Interoperability is New Focus for Health IT

By Leon Barzin

MMS Director of Health Information Technologykeyboard 1

Barriers to interoperability continue to be main challenges to moving the nation’s health care system beyond simply making electronic silos of information from paper ones, according to experts at the recent annual meeting of the eHealth Initiative.

The recent Meaningful Use Program started with three goals for the identified stages: Stage 1: data capture and sharing; Stage 2: advance clinical processes; and Stage 3: improve outcomes.

Stage 1 of Meaningful Use, as painful as it has been to some independent practices, is generally considered quite successful in fostering electronic data capture.  It has moved the use of electronic medical records from single digits in the pre-Meaningful Use period to an estimated 70 percent nationwide today.

Unfortunately, it appears that both Stages 1 and 2 have largely failed in the primary objective of “sharing,” moving health data security to the right place at the right time – especially among dissimilar systems.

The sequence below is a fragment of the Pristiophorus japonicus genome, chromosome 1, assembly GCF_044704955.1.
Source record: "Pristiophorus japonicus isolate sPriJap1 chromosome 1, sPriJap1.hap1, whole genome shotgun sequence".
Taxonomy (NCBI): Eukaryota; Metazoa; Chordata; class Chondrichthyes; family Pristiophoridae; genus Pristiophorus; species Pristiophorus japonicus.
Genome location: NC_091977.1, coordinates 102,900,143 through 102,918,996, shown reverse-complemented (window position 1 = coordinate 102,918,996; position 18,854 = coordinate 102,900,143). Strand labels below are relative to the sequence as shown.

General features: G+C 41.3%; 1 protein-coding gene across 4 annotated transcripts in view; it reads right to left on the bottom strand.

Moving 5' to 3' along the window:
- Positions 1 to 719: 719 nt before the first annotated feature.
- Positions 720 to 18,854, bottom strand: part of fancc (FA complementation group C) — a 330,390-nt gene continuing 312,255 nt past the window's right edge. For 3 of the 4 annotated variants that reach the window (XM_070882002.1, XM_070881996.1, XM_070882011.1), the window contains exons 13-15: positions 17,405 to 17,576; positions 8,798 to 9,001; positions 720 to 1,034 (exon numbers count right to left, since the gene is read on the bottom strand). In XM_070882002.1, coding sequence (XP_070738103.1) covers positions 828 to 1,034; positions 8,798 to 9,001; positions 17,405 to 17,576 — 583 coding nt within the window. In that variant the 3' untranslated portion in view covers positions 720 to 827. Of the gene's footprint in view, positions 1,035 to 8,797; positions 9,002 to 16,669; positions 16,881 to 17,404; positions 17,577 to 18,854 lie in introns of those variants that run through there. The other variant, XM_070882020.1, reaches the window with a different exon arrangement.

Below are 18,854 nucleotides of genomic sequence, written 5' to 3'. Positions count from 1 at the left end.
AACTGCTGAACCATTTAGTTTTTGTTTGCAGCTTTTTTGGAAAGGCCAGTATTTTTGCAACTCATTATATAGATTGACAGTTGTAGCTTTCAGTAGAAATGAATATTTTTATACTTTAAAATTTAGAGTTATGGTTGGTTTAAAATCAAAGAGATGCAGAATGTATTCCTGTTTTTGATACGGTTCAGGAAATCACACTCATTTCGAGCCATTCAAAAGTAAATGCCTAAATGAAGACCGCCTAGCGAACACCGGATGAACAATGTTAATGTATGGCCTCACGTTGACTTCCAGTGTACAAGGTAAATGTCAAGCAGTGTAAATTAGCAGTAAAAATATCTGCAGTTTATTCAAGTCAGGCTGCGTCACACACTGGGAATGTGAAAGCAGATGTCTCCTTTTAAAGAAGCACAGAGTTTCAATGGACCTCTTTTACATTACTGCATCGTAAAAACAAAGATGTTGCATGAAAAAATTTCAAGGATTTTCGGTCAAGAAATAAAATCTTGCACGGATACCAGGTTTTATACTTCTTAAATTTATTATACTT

In January 2015, the U.S. Department of Health and Human Services released the document, A 10-Year Vision to Achieve an Interoperable Health IT Infrastructure.

If improved interoperability can be achieved via this federal roadmap, such a system would support more efficient and effective healthcare and lead to a continuously improving health system that empowers individuals, customizes treatment, and accelerates cure of disease.

On the heels of the release of the government’s document, the eHealth Initiative held its yearly meeting last week, bringing together physicians, administrators and other national experts to focus on how this plan could be implemented in real clinical environments.

Several consensus items among attendees were clear:

  • EHR vendors and providers can no longer ignore interoperability.
  • New secure interoperability software is on the near horizon and mobile devices will be the focus.
  • Patients will soon be included as active partners in their healthcare and possess some or all of their records on their smartphones.
  • Wearable sensor devices like Fitbit will become more clinically connected and able to provide useful clinical information.
  • Early pilots in telemedicine are moving toward standard operation, especially chronic disease management, benefiting from advances in sharing technology.

Although there seems to be little impetus for additional “checkbox” Meaningful Use requirements, it appears efforts will shift throughout the industry, within provider communities, and at CMS to push forward with interoperability improvements.

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